But this is also a self-portrait, shaped by individual style and how I see the world.  It’s a world of chaos.  A world where dominoes are carefully set up then stomped on and destroyed, falling in ever more complex patterns.  Mine is a world where I am the video game villain, the mastermind who has little motivation for wanting to ruin everything except for “Thing just didn’t work out”.  Mine is a world where reality can be ripped apart, and throughout the piece the moments of data bending, of sync errors, of dead pixels and duplicating images, they all come together in these moments of stylistic flourish.  They’re also all very deliberate.  True, the sync errors were a constant problem I ran into when exporting this project, but it was something that I could and did fix if needed.  But the dissonance between sound and picture and the removal experienced by the blinks to grey are there to communicate the delicate chaos of our world: One error and we blink to grey.  One blip of code and suddenly what you see as life and what you experience (hear) as life are out of sync, and you do what you can to fix it.  Every moment of pixellation and of bending also serve this point: peeling away layers and exposing these images for the conglomeration of RGB that they are.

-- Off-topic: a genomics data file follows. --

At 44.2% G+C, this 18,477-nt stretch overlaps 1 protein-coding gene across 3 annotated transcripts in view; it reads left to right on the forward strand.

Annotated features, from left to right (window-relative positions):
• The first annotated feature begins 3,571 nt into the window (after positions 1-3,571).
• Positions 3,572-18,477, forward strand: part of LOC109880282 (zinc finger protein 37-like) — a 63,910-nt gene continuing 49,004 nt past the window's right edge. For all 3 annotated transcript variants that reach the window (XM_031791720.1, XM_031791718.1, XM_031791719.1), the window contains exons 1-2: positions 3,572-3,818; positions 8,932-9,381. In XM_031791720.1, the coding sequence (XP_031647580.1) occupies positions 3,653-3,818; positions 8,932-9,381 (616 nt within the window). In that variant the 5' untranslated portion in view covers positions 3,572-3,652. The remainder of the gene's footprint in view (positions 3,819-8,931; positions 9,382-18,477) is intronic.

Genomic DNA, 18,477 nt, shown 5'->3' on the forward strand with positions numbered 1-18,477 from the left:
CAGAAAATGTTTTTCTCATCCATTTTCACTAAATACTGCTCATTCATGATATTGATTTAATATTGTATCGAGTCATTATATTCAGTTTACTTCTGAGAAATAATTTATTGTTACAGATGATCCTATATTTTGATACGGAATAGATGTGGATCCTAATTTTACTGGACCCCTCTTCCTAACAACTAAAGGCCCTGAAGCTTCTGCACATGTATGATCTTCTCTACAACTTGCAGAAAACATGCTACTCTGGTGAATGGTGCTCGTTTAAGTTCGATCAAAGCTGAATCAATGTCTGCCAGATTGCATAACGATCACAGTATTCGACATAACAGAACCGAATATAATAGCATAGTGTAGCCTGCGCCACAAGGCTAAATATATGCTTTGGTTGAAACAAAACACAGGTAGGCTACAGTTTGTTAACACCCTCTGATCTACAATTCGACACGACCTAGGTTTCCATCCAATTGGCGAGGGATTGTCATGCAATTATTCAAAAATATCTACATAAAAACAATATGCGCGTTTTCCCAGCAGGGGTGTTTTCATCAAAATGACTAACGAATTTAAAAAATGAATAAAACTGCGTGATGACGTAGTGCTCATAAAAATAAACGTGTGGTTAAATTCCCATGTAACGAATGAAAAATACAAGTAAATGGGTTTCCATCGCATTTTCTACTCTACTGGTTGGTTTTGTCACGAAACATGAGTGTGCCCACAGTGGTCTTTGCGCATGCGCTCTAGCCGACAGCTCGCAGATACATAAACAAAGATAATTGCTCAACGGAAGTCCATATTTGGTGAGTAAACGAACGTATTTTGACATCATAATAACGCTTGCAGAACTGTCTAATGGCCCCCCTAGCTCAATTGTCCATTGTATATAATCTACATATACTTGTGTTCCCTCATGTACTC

Finally, we come to the Jellyfish.  This was come of the most beautiful footage I ever shot, and there’s always an otherworldly elegance to the Jellyfish.  Elegance, danger, and mystery all combine in the nature of the jellyfish in their movement, their sting, and their biology.  They are an ancient creature which has survived through millennia lacking the one organ that I feel defines life: The brain.  So do the jellyfish here represent stupidity, mystery, timelessness, beauty, reaction, survival, or danger?  It’s all that and more depending on where the footage is used and how it’s used, and yes this openness is very much planned.So with all this conflicting structure and conflicting ideas it’s no wonder that the final piece is a mess, and that’s okay.  It’s okay because I think in the end it accomplished all I wanted it to, mainly showing what these six years or so have been like for me in between Powerful Magics and IDTAM:TM.  Because these past few years have been messy.  But I’m starting to be okay with that, and putting this together was a big part in getting here.


So that’s that.  Look forward to a bit of a write-up on how exactly I went about crafting a package for this piece, and I promise that will be a bit closer to my usual analysis of form and how to incorporate references to prior packages and pieces in a meaningful way.  I may also do one final write-up on the state of The Journey of the Tape up until this point.

If you’re interested in Andrew’s thoughts on this piece, I will link to it HERE when it goes live.